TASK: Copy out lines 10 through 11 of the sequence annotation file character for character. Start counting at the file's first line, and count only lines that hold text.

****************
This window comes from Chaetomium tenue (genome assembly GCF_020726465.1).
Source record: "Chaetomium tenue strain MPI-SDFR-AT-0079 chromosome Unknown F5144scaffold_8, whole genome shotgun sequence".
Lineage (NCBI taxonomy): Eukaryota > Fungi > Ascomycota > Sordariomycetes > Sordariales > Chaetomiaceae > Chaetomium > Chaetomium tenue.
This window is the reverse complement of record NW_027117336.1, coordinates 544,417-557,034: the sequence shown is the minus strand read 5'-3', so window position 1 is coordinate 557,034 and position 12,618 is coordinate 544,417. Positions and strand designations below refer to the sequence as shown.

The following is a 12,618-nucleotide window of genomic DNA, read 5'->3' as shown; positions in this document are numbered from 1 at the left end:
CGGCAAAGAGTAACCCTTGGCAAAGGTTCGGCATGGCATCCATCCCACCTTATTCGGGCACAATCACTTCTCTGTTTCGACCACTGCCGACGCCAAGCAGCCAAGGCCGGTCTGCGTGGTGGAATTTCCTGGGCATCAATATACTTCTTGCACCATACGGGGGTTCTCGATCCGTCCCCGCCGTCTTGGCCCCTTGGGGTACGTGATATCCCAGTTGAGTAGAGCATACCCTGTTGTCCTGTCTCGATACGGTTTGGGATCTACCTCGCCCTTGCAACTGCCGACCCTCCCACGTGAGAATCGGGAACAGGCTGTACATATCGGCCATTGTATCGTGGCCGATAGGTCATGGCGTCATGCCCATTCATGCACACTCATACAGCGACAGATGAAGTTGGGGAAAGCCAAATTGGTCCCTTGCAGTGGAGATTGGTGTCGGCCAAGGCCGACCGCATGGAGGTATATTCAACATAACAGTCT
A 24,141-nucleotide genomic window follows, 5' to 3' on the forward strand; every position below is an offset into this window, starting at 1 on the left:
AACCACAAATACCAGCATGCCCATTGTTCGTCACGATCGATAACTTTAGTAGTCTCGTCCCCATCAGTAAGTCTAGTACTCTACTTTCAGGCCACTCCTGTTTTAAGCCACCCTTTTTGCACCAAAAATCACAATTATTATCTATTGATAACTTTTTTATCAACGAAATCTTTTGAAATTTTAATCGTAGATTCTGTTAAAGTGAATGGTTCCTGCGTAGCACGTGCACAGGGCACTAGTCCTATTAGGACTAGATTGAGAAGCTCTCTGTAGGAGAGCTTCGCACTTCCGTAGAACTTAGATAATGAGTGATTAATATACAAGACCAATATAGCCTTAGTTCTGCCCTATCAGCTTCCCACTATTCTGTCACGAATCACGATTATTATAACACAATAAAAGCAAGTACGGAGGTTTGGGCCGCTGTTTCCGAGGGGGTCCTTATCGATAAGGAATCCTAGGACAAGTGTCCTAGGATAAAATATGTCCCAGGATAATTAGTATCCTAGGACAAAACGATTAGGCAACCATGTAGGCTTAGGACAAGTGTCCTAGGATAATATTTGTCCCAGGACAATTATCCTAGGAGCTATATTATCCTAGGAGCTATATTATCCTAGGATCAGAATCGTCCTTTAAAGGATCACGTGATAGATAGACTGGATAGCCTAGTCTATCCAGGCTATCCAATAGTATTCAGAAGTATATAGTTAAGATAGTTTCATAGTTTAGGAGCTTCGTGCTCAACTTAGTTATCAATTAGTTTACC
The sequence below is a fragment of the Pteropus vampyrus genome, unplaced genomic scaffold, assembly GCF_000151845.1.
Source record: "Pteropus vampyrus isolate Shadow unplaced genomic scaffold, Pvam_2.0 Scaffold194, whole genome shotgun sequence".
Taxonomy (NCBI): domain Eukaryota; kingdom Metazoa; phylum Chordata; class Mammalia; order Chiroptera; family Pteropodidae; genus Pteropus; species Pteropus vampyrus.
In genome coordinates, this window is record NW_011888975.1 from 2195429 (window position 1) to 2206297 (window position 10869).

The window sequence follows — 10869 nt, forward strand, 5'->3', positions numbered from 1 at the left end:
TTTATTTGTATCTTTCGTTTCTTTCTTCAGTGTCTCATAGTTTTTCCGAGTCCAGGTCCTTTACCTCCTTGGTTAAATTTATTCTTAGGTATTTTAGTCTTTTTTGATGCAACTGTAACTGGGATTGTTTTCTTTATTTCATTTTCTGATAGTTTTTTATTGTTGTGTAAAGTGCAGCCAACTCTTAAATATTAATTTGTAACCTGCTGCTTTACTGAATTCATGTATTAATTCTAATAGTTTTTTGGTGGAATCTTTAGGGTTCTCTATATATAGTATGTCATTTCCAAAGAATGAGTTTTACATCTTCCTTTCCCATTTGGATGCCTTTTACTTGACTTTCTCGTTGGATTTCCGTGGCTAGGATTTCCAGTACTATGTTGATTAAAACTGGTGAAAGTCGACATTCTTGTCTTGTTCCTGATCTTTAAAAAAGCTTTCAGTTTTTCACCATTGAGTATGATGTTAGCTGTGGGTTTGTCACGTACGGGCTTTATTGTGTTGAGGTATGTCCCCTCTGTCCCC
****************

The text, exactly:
Source record: "Pteropus vampyrus isolate Shadow unplaced genomic scaffold, Pvam_2.0 Scaffold194, whole genome shotgun sequence".
Taxonomy (NCBI): domain Eukaryota; kingdom Metazoa; phylum Chordata; class Mammalia; order Chiroptera; family Pteropodidae; genus Pteropus; species Pteropus vampyrus.